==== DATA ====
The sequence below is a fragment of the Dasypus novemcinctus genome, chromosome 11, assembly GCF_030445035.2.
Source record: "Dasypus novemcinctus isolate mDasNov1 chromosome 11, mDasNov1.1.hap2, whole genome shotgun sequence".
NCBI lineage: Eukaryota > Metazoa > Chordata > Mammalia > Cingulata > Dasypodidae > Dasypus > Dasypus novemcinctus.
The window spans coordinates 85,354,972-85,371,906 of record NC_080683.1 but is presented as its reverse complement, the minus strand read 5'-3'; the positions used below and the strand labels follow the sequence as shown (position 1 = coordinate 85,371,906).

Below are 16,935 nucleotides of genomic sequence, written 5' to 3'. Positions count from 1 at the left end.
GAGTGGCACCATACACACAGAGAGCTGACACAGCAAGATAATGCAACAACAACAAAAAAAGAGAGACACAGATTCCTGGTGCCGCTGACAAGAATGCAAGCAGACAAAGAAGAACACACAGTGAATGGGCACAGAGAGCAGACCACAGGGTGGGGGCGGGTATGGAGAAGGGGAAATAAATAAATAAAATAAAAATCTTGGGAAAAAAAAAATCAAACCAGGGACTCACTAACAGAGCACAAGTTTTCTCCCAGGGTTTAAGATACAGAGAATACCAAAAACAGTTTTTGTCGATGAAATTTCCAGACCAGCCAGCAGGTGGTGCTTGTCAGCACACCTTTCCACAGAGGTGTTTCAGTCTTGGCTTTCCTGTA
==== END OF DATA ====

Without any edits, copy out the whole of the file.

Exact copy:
The sequence below is a fragment of the Dasypus novemcinctus genome, chromosome 11, assembly GCF_030445035.2.
Source record: "Dasypus novemcinctus isolate mDasNov1 chromosome 11, mDasNov1.1.hap2, whole genome shotgun sequence".
NCBI lineage: Eukaryota > Metazoa > Chordata > Mammalia > Cingulata > Dasypodidae > Dasypus > Dasypus novemcinctus.
The window spans coordinates 85,354,972-85,371,906 of record NC_080683.1 but is presented as its reverse complement, the minus strand read 5'-3'; the positions used below and the strand labels follow the sequence as shown (position 1 = coordinate 85,371,906).

Below are 16,935 nucleotides of genomic sequence, written 5' to 3'. Positions count from 1 at the left end.
GAGTGGCACCATACACACAGAGAGCTGACACAGCAAGATAATGCAACAACAACAAAAAAAGAGAGACACAGATTCCTGGTGCCGCTGACAAGAATGCAAGCAGACAAAGAAGAACACACAGTGAATGGGCACAGAGAGCAGACCACAGGGTGGGGGCGGGTATGGAGAAGGGGAAATAAATAAATAAAATAAAAATCTTGGGAAAAAAAAAATCAAACCAGGGACTCACTAACAGAGCACAAGTTTTCTCCCAGGGTTTAAGATACAGAGAATACCAAAAACAGTTTTTGTCGATGAAATTTCCAGACCAGCCAGCAGGTGGTGCTTGTCAGCACACCTTTCCACAGAGGTGTTTCAGTCTTGGCTTTCCTGTA